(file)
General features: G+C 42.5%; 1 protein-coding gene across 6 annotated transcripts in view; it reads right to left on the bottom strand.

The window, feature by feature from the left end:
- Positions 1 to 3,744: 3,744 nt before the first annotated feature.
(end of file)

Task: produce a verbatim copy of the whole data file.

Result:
General features: G+C 42.5%; 1 protein-coding gene across 6 annotated transcripts in view; it reads right to left on the bottom strand.

The window, feature by feature from the left end:
- Positions 1 to 3,744: 3,744 nt before the first annotated feature.